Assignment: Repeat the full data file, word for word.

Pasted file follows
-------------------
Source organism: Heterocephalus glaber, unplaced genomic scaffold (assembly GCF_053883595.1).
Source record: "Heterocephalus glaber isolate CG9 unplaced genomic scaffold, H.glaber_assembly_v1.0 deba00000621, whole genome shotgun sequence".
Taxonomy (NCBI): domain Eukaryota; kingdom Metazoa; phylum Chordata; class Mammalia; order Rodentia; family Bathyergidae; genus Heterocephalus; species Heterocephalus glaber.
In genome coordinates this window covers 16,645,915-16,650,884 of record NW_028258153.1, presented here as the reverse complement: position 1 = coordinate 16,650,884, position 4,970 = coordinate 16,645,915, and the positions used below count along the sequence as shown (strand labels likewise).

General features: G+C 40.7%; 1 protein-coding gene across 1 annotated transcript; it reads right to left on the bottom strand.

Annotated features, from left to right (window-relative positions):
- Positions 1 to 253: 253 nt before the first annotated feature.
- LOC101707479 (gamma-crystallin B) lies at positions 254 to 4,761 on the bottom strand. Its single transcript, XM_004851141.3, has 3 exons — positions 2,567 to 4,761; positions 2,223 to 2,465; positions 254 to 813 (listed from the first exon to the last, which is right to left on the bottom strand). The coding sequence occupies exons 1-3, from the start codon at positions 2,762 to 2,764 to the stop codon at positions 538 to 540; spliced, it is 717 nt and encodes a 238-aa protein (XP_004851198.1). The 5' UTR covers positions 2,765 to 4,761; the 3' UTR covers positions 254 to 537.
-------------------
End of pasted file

Source organism: Heterocephalus glaber, unplaced genomic scaffold (assembly GCF_053883595.1).
Source record: "Heterocephalus glaber isolate CG9 unplaced genomic scaffold, H.glaber_assembly_v1.0 deba00000621, whole genome shotgun sequence".
Taxonomy (NCBI): domain Eukaryota; kingdom Metazoa; phylum Chordata; class Mammalia; order Rodentia; family Bathyergidae; genus Heterocephalus; species Heterocephalus glaber.
In genome coordinates this window covers 16,645,915-16,650,884 of record NW_028258153.1, presented here as the reverse complement: position 1 = coordinate 16,650,884, position 4,970 = coordinate 16,645,915, and the positions used below count along the sequence as shown (strand labels likewise).

General features: G+C 40.7%; 1 protein-coding gene across 1 annotated transcript; it reads right to left on the bottom strand.

Annotated features, from left to right (window-relative positions):
- Positions 1 to 253: 253 nt before the first annotated feature.
- LOC101707479 (gamma-crystallin B) lies at positions 254 to 4,761 on the bottom strand. Its single transcript, XM_004851141.3, has 3 exons — positions 2,567 to 4,761; positions 2,223 to 2,465; positions 254 to 813 (listed from the first exon to the last, which is right to left on the bottom strand). The coding sequence occupies exons 1-3, from the start codon at positions 2,762 to 2,764 to the stop codon at positions 538 to 540; spliced, it is 717 nt and encodes a 238-aa protein (XP_004851198.1). The 5' UTR covers positions 2,765 to 4,761; the 3' UTR covers positions 254 to 537.